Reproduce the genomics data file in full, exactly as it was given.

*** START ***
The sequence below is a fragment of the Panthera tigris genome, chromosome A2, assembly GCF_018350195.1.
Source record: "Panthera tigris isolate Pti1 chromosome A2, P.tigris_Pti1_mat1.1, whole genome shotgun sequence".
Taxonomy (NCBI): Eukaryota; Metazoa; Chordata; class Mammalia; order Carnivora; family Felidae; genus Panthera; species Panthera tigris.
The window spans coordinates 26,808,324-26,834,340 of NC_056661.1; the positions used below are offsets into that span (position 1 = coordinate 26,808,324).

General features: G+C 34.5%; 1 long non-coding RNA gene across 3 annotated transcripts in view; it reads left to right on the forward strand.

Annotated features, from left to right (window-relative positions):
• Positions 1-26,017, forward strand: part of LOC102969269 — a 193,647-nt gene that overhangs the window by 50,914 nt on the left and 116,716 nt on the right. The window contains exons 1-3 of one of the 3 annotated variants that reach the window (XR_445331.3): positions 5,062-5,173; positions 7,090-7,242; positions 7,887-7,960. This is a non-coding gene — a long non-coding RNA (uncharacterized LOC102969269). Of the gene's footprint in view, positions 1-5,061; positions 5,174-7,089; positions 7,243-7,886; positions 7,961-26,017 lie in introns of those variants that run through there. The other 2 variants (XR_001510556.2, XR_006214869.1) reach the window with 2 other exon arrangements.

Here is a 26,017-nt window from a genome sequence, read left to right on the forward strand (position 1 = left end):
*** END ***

The sequence below is a fragment of the Panthera tigris genome, chromosome A2, assembly GCF_018350195.1.
Source record: "Panthera tigris isolate Pti1 chromosome A2, P.tigris_Pti1_mat1.1, whole genome shotgun sequence".
Taxonomy (NCBI): Eukaryota; Metazoa; Chordata; class Mammalia; order Carnivora; family Felidae; genus Panthera; species Panthera tigris.
The window spans coordinates 26,808,324-26,834,340 of NC_056661.1; the positions used below are offsets into that span (position 1 = coordinate 26,808,324).

General features: G+C 34.5%; 1 long non-coding RNA gene across 3 annotated transcripts in view; it reads left to right on the forward strand.

Annotated features, from left to right (window-relative positions):
• Positions 1-26,017, forward strand: part of LOC102969269 — a 193,647-nt gene that overhangs the window by 50,914 nt on the left and 116,716 nt on the right. The window contains exons 1-3 of one of the 3 annotated variants that reach the window (XR_445331.3): positions 5,062-5,173; positions 7,090-7,242; positions 7,887-7,960. This is a non-coding gene — a long non-coding RNA (uncharacterized LOC102969269). Of the gene's footprint in view, positions 1-5,061; positions 5,174-7,089; positions 7,243-7,886; positions 7,961-26,017 lie in introns of those variants that run through there. The other 2 variants (XR_001510556.2, XR_006214869.1) reach the window with 2 other exon arrangements.

Here is a 26,017-nt window from a genome sequence, read left to right on the forward strand (position 1 = left end):